Archive for the ‘Claim Charting’ Category

Intrinsic and Extrinsic Evidence for Claim Construction

February 10, 2014 Comments off

Patent claim construction involves an analysis of intrinsic evidence primarily, and then extrinsic evidence as needed.

Intrinsic evidence includes the following, in this priority order: patented claims, patent specification, and prosecution history. With regard to the prosecution history, this includes not only the prosecution history of the reviewed patent, but also the prosecution histories of all US family members — that is, prior related US applications, prior related CIPs, related US siblings, related US children, and related US grandchildren. For prosecution history review, focus is placed on office actions and office action responses, and reviews look for the possible presence of two types of estoppel: 1) Argument-based prosecution history estoppel where the applicant explicitly indicates claim interpretation through arguments made in office action responses; and 2) Amendment-based prosecution history estoppel where a narrowing amendment is “made for a ‘substantial reason related to patentability’ when the record does not reveal the reason for the amendment.” (Festo) 

Extrinsic evidence includes, for example: dictionaries and expert / inventor testimony. Extrinsic evidence may be considered to inform claim construction based upon the intrinsic evidence, but in most situations intrinsic evidence alone suffices to construe claims, and in many cases it is improper to rely on extrinsic evidence at all.

Wireless packet capture and analysis

July 3, 2013 Comments off

Fairly often when performing patent analysis, particularly when creating claim charts mapping one or more patented claims against a target product or service, I find it helpful to capture and analyze packets sent from a wireless device. Internet Protocol (IP) packet capture when using a personal computer, such as a Windows or Mac computer, is relatively straightforward using a packet capture tool. I have been using Wireshark (formerly Ethereal) for years as my preferred packet capture tool, although there are certainly other available options from which to choose, both paid and free.

Packet capture for packets sent to and from other wireless devices such as smartphones and tablets is not so straightforward, therefore I provide below details of a solution that I leverage so that you can take advantage of this approach as well during your patent analysis. The high-level summary of this solution is to set up a Windows OS computer to use Wireshark to capture packets on a virtual Wi-Fi adapter — see this Microsoft explanation of the solution, termed VirtualWiFi, which I can confirm works for me with Windows 7. Credit goes to Eric Geier for documenting how to set up virtual W-Fi adapters here.


1. In a command prompt (“cmd”), enter the following to set up your hosted network connection: netsh wlan set hostednetwork mode=allow ssid=YourVirtualNetworkName key=YourNetworkPassword  — You can set up your SSID (YourVirtualNetworkName) and password (YourNetworkPassword) as you wish, though of course you’ll need to know these when you try to connect from your wireless device that you’re testing.

Packet capture - step 1

2. Before enabling the virtual hosted network, configure the physical network adapter to share its Internet access using the Internet Connection Sharing (ICS) feature of Windows. To enable ICS, open the Network Connections window, then right-click the network adapter that is actually connected to the Internet and select Properties. Then select the Sharing tab, check the “Allow other network users to connect through this computer’s Internet connection” checkbox, choose the hosted network connection (that you enabled in step #1) from the drop-down listbox, and click OK.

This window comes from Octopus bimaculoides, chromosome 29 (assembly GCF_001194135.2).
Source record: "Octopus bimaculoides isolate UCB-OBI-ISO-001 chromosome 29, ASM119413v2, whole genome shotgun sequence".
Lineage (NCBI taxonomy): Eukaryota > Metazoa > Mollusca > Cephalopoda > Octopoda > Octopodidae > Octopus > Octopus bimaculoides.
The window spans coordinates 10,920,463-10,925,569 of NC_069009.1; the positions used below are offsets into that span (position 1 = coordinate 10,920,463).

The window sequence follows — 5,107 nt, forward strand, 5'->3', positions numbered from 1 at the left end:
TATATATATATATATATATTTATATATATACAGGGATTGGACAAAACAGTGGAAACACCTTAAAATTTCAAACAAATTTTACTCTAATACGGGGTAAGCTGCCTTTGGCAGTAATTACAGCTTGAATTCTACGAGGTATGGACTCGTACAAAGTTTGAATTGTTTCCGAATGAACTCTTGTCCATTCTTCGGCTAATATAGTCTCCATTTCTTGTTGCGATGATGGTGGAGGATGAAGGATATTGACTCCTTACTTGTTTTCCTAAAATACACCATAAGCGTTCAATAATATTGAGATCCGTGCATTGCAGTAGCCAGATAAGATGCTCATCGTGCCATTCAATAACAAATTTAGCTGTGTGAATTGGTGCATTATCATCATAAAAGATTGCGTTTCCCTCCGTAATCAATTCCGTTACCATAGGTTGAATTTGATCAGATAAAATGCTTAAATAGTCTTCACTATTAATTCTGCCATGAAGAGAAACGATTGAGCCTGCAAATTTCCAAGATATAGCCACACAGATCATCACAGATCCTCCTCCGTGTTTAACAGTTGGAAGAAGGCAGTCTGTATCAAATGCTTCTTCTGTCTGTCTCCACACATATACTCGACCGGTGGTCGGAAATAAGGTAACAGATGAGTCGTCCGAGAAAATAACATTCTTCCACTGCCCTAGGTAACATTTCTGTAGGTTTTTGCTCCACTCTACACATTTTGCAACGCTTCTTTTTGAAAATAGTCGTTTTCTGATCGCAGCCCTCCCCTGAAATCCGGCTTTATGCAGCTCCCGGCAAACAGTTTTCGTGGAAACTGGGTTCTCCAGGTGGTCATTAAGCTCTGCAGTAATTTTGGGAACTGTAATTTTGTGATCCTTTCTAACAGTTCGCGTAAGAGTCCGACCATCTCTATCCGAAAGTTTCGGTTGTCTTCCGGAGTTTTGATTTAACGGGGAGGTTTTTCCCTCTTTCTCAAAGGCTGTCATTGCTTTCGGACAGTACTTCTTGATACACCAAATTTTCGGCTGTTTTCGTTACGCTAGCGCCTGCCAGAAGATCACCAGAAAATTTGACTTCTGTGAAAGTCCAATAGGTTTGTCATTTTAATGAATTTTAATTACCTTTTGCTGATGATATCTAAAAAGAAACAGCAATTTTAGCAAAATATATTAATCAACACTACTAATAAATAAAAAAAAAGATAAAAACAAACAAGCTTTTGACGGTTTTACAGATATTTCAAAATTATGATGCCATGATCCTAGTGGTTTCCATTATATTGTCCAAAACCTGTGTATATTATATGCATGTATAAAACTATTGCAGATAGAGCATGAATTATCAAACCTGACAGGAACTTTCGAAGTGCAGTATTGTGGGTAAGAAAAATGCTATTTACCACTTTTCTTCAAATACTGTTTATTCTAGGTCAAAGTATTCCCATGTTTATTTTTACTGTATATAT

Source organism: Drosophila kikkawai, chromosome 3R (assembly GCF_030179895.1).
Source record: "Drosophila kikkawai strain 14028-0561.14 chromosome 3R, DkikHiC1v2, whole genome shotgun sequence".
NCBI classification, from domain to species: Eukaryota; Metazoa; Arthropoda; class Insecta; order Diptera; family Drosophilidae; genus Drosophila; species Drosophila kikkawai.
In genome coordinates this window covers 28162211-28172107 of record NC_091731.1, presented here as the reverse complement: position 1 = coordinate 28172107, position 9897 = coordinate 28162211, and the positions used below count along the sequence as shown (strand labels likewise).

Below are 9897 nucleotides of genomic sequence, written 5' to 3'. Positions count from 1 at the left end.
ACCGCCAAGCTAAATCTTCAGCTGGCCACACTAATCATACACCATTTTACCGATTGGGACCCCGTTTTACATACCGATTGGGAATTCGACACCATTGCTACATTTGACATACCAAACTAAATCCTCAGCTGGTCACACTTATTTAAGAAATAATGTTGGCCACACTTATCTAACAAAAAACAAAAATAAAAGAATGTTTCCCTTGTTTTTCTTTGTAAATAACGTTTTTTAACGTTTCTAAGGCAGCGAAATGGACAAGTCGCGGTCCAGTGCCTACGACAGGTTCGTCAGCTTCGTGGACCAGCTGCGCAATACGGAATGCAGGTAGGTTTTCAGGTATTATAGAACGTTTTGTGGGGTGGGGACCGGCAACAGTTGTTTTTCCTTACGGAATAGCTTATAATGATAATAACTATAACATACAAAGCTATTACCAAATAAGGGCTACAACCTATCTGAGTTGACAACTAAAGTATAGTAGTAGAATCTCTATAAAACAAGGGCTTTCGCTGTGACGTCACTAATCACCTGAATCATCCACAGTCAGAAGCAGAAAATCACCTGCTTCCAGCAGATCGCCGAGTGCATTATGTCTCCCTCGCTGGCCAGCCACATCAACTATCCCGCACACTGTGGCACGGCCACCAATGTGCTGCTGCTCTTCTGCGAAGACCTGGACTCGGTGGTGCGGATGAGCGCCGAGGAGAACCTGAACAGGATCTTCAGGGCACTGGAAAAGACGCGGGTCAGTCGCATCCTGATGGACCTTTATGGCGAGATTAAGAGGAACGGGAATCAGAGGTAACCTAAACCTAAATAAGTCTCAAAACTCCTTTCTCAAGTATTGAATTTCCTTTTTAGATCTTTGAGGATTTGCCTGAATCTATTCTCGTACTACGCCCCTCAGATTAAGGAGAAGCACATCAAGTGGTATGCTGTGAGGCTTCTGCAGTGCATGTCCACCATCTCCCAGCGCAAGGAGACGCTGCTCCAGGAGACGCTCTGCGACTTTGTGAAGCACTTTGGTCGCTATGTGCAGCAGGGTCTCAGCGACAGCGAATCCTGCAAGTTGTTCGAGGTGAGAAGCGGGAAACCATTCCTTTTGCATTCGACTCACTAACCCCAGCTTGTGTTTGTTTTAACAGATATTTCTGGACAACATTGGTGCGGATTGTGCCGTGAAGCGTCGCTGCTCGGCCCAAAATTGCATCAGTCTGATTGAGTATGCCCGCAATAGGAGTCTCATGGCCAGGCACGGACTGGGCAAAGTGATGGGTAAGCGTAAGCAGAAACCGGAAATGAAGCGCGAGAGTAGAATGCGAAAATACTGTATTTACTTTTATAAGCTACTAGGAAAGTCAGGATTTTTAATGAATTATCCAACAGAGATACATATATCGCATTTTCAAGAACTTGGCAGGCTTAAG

Packet capture - step 2a Packet capture - step 2b

3. In the command prompt, enter the following to start your hosted network connection: netsh wlan start hostednetwork

Packet capture - step 3

4. Open Wireshark and select Capture->Interfaces, and select the adapter for your physical network connection and click Start. You can confirm that you have the correct adapter through comparison of MAC addresses, though the easiest solution is probably just to watch the packet count of adapters when using the target wireless device — the adapter with corresponding increases in packet count is the one to use.

Packet capture - step 4

5. Connect to the new hosted Wi-Fi network with the target wireless device and execute the desired application, website, service, etc. on the target device being tested and step through whatever sequence for which you wish to analyze the corresponding packets.

6. Once done with testing and recording, select Capture->Interfaces->Stop in Wireshark to stop packet capture.

7. You will then have a set of packets to analyze, and you’ll need to determine the IP address of the wireless device being tested. There are many different considerations here as far as best approaches to walk through the packet data, such as filtering, stream following, searching, exporting, etc., so I suggest that you reference the documentation that Wireshark provides here.

8. Disable the hosted network through entering the following command in the command prompt: netsh wlan stop hostednetwork

If at any time during the steps above you wish to see the current status of the hosted network, such as the MAC addresses of connected devices, enter the following command in the command prompt: netsh wlan show hostednetwork

Packet capture - show network

Once you have performed steps 1-2 above, on system reset the hosted network will not automatically start up, so you would need to execute this command again: netsh wlan start hostednetwork. In fact, once steps 1-2 have been performed once, from then on you should not have to perform them again for subsequent testing — you can start at step 3.